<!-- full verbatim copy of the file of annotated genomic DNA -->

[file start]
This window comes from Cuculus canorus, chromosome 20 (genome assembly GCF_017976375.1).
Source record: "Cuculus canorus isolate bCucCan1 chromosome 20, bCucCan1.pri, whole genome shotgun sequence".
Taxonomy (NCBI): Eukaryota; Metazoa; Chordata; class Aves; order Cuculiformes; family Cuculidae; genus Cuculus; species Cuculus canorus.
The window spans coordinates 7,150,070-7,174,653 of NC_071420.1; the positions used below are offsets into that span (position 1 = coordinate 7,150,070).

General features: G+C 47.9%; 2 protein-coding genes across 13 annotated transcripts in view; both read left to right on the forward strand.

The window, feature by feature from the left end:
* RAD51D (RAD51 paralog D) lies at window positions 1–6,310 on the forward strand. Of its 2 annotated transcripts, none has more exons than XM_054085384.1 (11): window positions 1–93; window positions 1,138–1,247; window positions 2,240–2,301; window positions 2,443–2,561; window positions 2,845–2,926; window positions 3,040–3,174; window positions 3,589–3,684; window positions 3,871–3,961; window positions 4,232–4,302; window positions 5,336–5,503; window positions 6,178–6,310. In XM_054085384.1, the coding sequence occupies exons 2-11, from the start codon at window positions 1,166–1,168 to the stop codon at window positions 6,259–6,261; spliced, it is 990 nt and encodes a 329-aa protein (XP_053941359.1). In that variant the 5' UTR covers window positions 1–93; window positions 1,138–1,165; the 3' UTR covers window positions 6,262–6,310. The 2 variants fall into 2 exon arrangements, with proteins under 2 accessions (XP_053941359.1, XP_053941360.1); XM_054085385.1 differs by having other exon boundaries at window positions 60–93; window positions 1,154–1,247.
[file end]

This window comes from Cuculus canorus, chromosome 20 (genome assembly GCF_017976375.1).
Source record: "Cuculus canorus isolate bCucCan1 chromosome 20, bCucCan1.pri, whole genome shotgun sequence".
Taxonomy (NCBI): Eukaryota; Metazoa; Chordata; class Aves; order Cuculiformes; family Cuculidae; genus Cuculus; species Cuculus canorus.
The window spans coordinates 7,150,070-7,174,653 of NC_071420.1; the positions used below are offsets into that span (position 1 = coordinate 7,150,070).

General features: G+C 47.9%; 2 protein-coding genes across 13 annotated transcripts in view; both read left to right on the forward strand.

The window, feature by feature from the left end:
* RAD51D (RAD51 paralog D) lies at window positions 1–6,310 on the forward strand. Of its 2 annotated transcripts, none has more exons than XM_054085384.1 (11): window positions 1–93; window positions 1,138–1,247; window positions 2,240–2,301; window positions 2,443–2,561; window positions 2,845–2,926; window positions 3,040–3,174; window positions 3,589–3,684; window positions 3,871–3,961; window positions 4,232–4,302; window positions 5,336–5,503; window positions 6,178–6,310. In XM_054085384.1, the coding sequence occupies exons 2-11, from the start codon at window positions 1,166–1,168 to the stop codon at window positions 6,259–6,261; spliced, it is 990 nt and encodes a 329-aa protein (XP_053941359.1). In that variant the 5' UTR covers window positions 1–93; window positions 1,138–1,165; the 3' UTR covers window positions 6,262–6,310. The 2 variants fall into 2 exon arrangements, with proteins under 2 accessions (XP_053941359.1, XP_053941360.1); XM_054085385.1 differs by having other exon boundaries at window positions 60–93; window positions 1,154–1,247.